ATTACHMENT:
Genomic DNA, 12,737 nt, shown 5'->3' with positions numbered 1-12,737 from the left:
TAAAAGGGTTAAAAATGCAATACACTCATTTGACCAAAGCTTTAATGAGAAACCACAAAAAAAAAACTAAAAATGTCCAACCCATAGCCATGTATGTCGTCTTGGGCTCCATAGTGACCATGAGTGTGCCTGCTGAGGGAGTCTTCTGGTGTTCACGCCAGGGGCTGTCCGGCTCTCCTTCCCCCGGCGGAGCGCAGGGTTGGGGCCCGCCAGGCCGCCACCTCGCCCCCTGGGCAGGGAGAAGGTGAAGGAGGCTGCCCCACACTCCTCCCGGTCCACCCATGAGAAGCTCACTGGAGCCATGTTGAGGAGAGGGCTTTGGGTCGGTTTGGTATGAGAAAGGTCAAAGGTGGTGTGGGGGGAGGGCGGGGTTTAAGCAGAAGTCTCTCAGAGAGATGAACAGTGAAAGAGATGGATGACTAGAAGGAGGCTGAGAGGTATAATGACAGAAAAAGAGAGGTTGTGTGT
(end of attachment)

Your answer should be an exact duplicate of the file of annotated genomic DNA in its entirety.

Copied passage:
Genomic DNA, 12,737 nt, shown 5'->3' with positions numbered 1-12,737 from the left:
TAAAAGGGTTAAAAATGCAATACACTCATTTGACCAAAGCTTTAATGAGAAACCACAAAAAAAAAACTAAAAATGTCCAACCCATAGCCATGTATGTCGTCTTGGGCTCCATAGTGACCATGAGTGTGCCTGCTGAGGGAGTCTTCTGGTGTTCACGCCAGGGGCTGTCCGGCTCTCCTTCCCCCGGCGGAGCGCAGGGTTGGGGCCCGCCAGGCCGCCACCTCGCCCCCTGGGCAGGGAGAAGGTGAAGGAGGCTGCCCCACACTCCTCCCGGTCCACCCATGAGAAGCTCACTGGAGCCATGTTGAGGAGAGGGCTTTGGGTCGGTTTGGTATGAGAAAGGTCAAAGGTGGTGTGGGGGGAGGGCGGGGTTTAAGCAGAAGTCTCTCAGAGAGATGAACAGTGAAAGAGATGGATGACTAGAAGGAGGCTGAGAGGTATAATGACAGAAAAAGAGAGGTTGTGTGT